1. This is an application in revision against the conviction of the applicant for an offence under Section 188 of the Indian Penal Code. The charge against the applicant was that' he took part in an unlawful procession which had been prohibited by an order lawfully passed under Section 144 of the Code of Criminal Procedure. The District Magistrate of Bareilly originally issued an order forbidding any procession whatever to pass down certain streets in Bareilly. This could only remain in force for two months, unless the period was extended by the Local Government under Sub-section (5). Before the expiry of the period of the order, the Local Government passed an order, which was duly notified in the Gazette, directing that the order should remain in force until cancelled by a notification in the United Provinces Gazette.
2. Four grounds of revision have been urged, three of them attacking the legality of the order passed by the Local Government and the fourth alleging that, even if the order was legal, the offence under Section 188 was not proved.
3. The first contention of the applicant is that the order could only have been extended lawfully with reference to religious processions. The learned Counsel relies on the preamble to the order, in which the learned District Magistrate sets forth his reasons for passing it. The District Magistrate considered that as these particular streets were narrow in the extreme, the taking of processions through them might cause constant risk of obstruction, annoyance and injury to persons pursuing their lawful occupations, and that, further, on the occasion of religious festivals there was the added danger of riot or affray. The operative part of the order was, however, a prohibition against any procession of any kind passing down the streets in question. The Local Government was not concerned with the reasons given by the Magistrate, but with the actual order passed by him, and if the Local Government considered that there was danger to human life, health or safety, or likelihood of a riot or affray in allowing processions to pass down these streets, the Local Government was perfectly competent under Sub-section (5) to extend the period of the order and was not limited to any particular kind of procession.
4. The second objection taken is to the form in which the order was passed, namely, that it should remain in force until cancelled by a notification in the Gazette. Reliance is placed on the heading of the chapter which refers to temporary orders in urgent cases of nuisance or apprehended danger, and it is urged that the Local Government had only power to extend the order for a definite and very limited time. The Legislature has, however, not seen fit to limit the time for which the force of the order may be extended and under the terms of the section it was competent to the Local Government to extend the order so long as the danger which it apprehended continued to exist.
5. The third objection is that the Local Government, in extending the period of the order, has not stated the danger which it apprehended and which led to the notification being issued. Here, again, there is nothing in the section which requires the Local Government to state its reasons or even to state the fact of a likelihood of a riot or affray or other danger which it apprehends, and it is not open to this Court to add to the section a condition not imposed by the Legislature.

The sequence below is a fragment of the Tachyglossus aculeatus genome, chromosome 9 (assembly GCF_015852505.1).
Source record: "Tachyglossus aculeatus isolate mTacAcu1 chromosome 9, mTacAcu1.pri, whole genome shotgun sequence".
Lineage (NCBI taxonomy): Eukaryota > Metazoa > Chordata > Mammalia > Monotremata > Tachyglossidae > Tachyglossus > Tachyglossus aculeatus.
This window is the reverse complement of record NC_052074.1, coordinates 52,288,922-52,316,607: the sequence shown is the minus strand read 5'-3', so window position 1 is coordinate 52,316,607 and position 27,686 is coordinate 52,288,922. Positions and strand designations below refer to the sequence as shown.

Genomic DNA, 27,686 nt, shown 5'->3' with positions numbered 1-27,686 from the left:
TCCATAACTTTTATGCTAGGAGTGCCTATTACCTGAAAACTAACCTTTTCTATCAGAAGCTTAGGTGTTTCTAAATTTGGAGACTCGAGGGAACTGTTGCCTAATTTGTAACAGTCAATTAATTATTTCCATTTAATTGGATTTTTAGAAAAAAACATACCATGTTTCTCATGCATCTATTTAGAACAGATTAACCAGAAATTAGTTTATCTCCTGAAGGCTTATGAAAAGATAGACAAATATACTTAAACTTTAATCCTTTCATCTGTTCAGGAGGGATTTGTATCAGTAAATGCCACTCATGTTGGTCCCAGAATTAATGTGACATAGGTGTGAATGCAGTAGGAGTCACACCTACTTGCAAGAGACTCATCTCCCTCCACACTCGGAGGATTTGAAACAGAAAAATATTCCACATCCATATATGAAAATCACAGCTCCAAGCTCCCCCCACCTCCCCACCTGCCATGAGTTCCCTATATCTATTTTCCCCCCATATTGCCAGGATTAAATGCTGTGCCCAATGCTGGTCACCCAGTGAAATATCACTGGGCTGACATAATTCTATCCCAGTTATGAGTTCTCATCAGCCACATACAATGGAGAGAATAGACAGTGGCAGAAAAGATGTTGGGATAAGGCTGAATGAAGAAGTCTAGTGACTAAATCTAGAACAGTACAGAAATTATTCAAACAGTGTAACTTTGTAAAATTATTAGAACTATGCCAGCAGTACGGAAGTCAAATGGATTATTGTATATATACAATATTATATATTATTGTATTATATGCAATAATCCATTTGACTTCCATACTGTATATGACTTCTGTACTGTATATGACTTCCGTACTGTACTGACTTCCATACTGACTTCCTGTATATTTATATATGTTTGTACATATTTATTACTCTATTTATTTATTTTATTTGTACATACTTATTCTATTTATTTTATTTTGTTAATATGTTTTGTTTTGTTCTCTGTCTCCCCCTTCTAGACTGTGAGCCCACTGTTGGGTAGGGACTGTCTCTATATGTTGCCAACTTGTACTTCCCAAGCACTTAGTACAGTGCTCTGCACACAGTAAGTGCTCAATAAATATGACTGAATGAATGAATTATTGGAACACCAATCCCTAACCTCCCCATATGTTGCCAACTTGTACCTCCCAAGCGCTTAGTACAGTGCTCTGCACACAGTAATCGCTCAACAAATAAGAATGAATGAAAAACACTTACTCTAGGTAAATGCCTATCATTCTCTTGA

6. The last point pressed is that it is not shown that the disobedience on the part of the accused caused or tended to cause danger to human life, health or safety, or a riot or affray, within the meaning ox the third paragraph of Section 188. This point was not taken in the application in revision presented to the learned Sessions Judge. The object of requiring an application in these cases to be presented first to the lower appellate court is that this Court in dealing with the matter may have before it a reasoned opinion of two courts on the points at issue, and this object will be largely defeated if applicants are allowed to take in this Court points which they did not press in their application in revision in the court below. Both courts have, however, as a matter of fact addressed their minds to this point. The trial court considered that organized flouting of standing orders of this nature,--and it had no doubt that the disobedience was organized,--involved considerable risk of coming into conflict at any rate with the police, and it would not be difficult to find instances in which such conflict had led to bloodshed. The learned Sessions Judge says that to urge that there was no danger of a riot or affray in the present case appeared to him to be trifling with realities. I may point out further that the fine imposed was one which could have been imposed under the second paragraph of the section. It is urged that this paragraph could not apply, because the Local Government could only have issued its notification in the Gazette on the ground that a riot, or affray, or danger to life, health or safety was apprehended. This is an entirely distinct consideration. The question whether the order was a legal order is an entirely distinct question from the question whether an offence has been committed in disobeying it. If the order promulgated was a legal order the court has only to see whether the accused disobeyed that order and whether, if so, such disobedience caused or tended to cause the effects specified in the second and third paragraphs of Section 188. All the grounds of revision, therefore, fail and I dismiss the application.
7. The question of sentence was not originally argued but at the time of delivering judgment, the learned Counsel asked the Court to reduce the sentences. I do not think, however, that the fines imposed were excessive in the circumstances and I decline to interfere.